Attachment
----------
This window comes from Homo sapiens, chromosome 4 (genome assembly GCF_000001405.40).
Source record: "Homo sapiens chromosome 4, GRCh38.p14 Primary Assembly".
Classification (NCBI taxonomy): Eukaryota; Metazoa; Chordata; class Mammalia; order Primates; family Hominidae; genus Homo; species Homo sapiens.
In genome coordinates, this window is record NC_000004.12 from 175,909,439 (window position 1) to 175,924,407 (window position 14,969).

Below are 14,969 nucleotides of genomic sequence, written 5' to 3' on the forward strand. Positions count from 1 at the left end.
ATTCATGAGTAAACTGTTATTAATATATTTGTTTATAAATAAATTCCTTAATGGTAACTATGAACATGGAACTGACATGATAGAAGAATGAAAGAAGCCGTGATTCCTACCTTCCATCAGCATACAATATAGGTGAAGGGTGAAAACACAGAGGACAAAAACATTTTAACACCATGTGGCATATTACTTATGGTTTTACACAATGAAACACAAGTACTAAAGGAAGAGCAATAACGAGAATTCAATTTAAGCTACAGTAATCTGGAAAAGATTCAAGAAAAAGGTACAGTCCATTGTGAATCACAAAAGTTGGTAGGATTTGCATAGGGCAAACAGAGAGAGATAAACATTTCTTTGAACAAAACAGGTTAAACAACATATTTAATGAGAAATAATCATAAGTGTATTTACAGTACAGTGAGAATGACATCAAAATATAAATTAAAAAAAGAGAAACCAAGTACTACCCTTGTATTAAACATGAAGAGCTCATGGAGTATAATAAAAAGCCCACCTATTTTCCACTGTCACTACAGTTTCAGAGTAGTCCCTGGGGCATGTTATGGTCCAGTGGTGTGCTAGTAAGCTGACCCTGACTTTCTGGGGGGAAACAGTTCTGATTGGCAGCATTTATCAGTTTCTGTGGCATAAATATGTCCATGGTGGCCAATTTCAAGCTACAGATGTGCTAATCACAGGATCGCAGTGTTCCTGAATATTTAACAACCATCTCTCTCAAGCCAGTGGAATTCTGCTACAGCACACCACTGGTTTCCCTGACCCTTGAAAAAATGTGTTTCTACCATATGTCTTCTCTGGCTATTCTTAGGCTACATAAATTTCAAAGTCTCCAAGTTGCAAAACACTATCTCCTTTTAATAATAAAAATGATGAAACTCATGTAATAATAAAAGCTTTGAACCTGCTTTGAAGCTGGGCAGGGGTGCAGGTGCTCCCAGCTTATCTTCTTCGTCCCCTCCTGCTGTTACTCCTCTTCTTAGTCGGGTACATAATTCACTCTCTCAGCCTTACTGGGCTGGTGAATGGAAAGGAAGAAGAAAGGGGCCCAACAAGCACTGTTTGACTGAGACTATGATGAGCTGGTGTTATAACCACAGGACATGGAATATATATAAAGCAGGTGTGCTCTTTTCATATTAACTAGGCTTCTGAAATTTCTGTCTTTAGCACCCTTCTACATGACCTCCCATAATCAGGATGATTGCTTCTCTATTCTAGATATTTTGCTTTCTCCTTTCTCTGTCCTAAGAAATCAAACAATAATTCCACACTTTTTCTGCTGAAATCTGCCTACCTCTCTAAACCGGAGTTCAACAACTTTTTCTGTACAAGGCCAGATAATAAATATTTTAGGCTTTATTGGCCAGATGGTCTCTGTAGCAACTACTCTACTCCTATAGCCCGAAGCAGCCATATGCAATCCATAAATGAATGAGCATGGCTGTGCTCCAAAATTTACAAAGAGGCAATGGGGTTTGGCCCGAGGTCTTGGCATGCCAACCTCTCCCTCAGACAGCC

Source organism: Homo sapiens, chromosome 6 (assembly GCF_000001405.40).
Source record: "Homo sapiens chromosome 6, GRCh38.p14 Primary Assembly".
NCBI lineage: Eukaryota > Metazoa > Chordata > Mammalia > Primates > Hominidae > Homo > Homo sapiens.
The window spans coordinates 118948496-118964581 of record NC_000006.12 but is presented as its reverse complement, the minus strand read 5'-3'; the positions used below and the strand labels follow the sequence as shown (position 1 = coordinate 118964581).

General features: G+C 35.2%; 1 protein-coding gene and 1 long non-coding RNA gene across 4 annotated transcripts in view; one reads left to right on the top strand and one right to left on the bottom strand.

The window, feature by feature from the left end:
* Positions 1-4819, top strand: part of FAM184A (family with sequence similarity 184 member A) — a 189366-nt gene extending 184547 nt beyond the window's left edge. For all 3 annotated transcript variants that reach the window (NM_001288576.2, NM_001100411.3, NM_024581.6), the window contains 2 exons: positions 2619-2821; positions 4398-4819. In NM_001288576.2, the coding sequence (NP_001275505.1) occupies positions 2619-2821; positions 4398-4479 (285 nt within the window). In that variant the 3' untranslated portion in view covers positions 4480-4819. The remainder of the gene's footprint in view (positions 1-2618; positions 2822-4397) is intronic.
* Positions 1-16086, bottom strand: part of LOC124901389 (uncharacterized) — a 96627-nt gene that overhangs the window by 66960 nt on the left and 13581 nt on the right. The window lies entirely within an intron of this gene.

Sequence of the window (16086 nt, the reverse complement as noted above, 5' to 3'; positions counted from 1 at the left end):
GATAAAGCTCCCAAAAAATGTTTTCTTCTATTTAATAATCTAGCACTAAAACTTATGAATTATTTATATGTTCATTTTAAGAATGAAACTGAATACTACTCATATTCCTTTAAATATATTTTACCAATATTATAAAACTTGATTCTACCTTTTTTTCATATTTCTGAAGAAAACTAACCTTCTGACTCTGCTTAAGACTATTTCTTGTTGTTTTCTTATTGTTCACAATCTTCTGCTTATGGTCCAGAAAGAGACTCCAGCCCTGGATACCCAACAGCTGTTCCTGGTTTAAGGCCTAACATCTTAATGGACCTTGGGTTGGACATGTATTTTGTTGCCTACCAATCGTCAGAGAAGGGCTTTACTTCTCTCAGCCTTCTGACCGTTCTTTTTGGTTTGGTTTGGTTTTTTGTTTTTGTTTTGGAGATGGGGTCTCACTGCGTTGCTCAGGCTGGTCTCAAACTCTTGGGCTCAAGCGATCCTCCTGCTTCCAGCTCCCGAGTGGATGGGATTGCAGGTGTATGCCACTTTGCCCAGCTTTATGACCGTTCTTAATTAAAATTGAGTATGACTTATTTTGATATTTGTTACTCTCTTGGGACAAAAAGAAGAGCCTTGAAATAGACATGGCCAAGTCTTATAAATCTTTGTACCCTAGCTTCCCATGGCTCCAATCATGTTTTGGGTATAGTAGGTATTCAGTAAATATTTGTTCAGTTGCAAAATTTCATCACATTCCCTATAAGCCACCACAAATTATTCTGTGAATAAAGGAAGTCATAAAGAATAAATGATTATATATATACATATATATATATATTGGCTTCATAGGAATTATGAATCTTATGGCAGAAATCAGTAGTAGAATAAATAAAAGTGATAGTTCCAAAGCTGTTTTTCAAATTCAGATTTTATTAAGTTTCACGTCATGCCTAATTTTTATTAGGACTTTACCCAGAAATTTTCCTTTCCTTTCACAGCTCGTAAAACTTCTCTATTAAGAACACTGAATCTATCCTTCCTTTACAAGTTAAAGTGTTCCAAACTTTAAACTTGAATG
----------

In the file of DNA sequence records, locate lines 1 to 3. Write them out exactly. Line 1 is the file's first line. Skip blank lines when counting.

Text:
This window comes from Homo sapiens, chromosome 4 (genome assembly GCF_000001405.40).
Source record: "Homo sapiens chromosome 4, GRCh38.p14 Primary Assembly".
Classification (NCBI taxonomy): Eukaryota; Metazoa; Chordata; class Mammalia; order Primates; family Hominidae; genus Homo; species Homo sapiens.